In October 2015, a pair of Lockheed Martin F-35Cs from the US Navy’s Air Test and Evaluation Squadron Two Three (VX-23) and a test team from Patuxent River deployed aboard the USS Eisenhower (CVN-69) for the test period dubbed Developmental Test II. The “Mighty Ike” steamed off the mid-Atlantic seaboard while the two F-35Cs and a cadre of test pilots performed a host of scripted evolutions designed to expand and validate the performance and handling characteristics of the 5th generation jets as they operated off the carrier.
“We need to come out to the ship to test integration with the carrier and the ship’s company,” says Tom Briggs, Air Vehicle Lead Engineer of the Naval Air Warfare Center Aircraft Division. “So we focused our testing on the integration of the jet with the aircraft carrier at sea.”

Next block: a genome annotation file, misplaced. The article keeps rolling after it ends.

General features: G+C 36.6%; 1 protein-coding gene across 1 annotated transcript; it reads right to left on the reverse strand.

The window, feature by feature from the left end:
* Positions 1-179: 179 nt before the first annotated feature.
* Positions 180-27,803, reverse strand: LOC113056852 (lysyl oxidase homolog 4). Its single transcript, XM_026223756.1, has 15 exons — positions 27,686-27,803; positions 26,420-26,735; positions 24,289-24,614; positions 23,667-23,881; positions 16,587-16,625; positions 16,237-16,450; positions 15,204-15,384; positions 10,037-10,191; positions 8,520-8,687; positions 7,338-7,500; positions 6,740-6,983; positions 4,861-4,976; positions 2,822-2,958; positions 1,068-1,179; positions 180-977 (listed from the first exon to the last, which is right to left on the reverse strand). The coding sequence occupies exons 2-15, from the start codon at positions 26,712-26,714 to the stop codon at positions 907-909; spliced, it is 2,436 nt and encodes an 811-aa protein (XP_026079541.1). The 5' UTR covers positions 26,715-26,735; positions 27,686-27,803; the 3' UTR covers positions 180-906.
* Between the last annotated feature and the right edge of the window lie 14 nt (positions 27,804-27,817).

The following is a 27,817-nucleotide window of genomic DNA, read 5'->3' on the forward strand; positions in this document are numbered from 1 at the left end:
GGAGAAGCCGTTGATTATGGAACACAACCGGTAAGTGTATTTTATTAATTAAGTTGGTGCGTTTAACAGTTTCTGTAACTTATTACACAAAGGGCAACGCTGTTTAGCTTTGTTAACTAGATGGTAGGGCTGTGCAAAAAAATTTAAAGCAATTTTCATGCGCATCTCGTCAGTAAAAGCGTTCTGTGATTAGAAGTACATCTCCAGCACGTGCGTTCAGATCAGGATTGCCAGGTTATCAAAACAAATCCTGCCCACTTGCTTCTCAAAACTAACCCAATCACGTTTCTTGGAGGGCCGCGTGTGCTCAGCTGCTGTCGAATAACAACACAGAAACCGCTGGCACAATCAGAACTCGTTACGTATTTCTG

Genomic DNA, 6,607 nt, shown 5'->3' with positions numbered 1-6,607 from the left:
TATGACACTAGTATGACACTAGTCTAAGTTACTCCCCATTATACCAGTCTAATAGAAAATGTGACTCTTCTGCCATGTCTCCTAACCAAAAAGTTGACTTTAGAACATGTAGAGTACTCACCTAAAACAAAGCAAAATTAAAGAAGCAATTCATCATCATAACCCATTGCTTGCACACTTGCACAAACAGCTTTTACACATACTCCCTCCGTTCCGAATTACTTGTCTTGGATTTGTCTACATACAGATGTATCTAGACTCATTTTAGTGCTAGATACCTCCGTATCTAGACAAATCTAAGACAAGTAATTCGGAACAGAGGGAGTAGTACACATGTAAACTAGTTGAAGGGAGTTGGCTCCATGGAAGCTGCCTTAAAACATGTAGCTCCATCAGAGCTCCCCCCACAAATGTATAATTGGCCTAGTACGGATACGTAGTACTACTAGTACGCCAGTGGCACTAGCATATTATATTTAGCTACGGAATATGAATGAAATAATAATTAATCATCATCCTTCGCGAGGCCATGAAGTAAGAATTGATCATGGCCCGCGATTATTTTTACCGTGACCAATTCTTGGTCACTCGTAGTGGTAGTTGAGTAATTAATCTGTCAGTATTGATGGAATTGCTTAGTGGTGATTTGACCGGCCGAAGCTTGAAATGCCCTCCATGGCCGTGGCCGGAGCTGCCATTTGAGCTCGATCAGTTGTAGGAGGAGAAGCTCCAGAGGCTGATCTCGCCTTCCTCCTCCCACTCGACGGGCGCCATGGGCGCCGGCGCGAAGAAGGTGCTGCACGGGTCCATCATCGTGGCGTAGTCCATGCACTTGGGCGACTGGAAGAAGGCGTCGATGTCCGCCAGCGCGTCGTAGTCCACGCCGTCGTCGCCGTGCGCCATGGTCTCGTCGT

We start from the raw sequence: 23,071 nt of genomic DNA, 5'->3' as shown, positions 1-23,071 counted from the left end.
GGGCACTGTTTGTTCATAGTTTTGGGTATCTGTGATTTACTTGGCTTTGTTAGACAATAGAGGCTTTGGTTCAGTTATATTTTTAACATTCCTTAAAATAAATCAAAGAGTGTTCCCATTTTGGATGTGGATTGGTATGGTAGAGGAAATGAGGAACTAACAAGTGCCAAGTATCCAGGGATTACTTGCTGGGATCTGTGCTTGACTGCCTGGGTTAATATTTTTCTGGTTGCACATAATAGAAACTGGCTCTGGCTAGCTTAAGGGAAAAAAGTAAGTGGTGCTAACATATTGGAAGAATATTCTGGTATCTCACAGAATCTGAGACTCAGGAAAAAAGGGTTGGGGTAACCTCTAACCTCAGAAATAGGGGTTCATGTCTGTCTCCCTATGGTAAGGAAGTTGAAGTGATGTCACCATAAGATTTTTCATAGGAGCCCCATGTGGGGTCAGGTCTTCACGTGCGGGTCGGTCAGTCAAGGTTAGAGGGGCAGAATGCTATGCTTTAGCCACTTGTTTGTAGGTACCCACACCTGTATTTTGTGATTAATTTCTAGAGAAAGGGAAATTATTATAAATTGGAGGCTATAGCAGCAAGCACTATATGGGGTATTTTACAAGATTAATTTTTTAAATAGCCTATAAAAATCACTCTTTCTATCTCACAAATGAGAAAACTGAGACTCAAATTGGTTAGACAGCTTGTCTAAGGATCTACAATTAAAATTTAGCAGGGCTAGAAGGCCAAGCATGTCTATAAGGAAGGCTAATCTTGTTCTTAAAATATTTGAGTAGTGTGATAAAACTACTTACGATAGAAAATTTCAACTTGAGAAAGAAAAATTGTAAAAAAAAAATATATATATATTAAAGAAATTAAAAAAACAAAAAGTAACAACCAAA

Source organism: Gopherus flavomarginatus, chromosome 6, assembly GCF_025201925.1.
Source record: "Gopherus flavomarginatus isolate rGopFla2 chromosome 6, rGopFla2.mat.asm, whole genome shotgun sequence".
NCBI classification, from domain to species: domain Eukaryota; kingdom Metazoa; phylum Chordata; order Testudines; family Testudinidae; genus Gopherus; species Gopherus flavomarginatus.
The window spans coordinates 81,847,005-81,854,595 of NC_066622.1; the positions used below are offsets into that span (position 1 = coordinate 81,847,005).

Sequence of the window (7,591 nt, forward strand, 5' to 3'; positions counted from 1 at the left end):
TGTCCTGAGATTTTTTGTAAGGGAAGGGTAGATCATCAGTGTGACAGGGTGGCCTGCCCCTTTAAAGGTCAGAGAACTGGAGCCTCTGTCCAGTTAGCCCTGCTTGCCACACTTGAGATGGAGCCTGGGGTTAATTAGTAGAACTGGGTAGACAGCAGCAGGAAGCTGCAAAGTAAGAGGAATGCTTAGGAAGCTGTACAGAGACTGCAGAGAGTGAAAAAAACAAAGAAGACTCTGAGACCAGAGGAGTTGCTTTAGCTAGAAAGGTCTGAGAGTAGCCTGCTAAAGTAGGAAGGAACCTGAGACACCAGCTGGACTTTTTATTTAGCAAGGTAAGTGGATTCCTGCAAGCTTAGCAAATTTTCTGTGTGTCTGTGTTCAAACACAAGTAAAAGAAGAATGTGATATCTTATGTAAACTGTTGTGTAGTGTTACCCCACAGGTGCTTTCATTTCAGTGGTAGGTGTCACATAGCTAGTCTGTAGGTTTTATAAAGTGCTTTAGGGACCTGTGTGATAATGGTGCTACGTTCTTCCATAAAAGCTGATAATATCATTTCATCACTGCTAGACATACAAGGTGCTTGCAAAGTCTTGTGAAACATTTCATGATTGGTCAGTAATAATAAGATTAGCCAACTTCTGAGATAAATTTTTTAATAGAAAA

The testing involves much more than just landing the jet aboard the ship and calling it a day. The test pilots had their work cut out for them, with multiple low-energy catapult shots and high crosswind landings on the ship as the test du jour to establish the baseline for the fleet aviators who will employ the 5th generation strike fighter for decades to come. The Navy plans to buy 260 F-35Cs to incorporate within the Carrier Strike Group and its embarked Air Wing.
Rear Admiral John R Haley describes, “the airplane is a great strike fighter, but it’s also a fantastic sensor. It’s also not out there on its own as a vacuum, sucking up all this information and keeping it to itself. The F-35 talks to the Rhino, to the Growler, to the destroyer, etc.. We’re going to have a mix of airplanes where each has their niche and the F-35 is going to bring the sensor capability and an ability to guide the fight, whether it be air to ground or in an air to air regime. It will dramatically change the way we do business… and we’re excited about what the future of the Carrier Air Wing looks like.”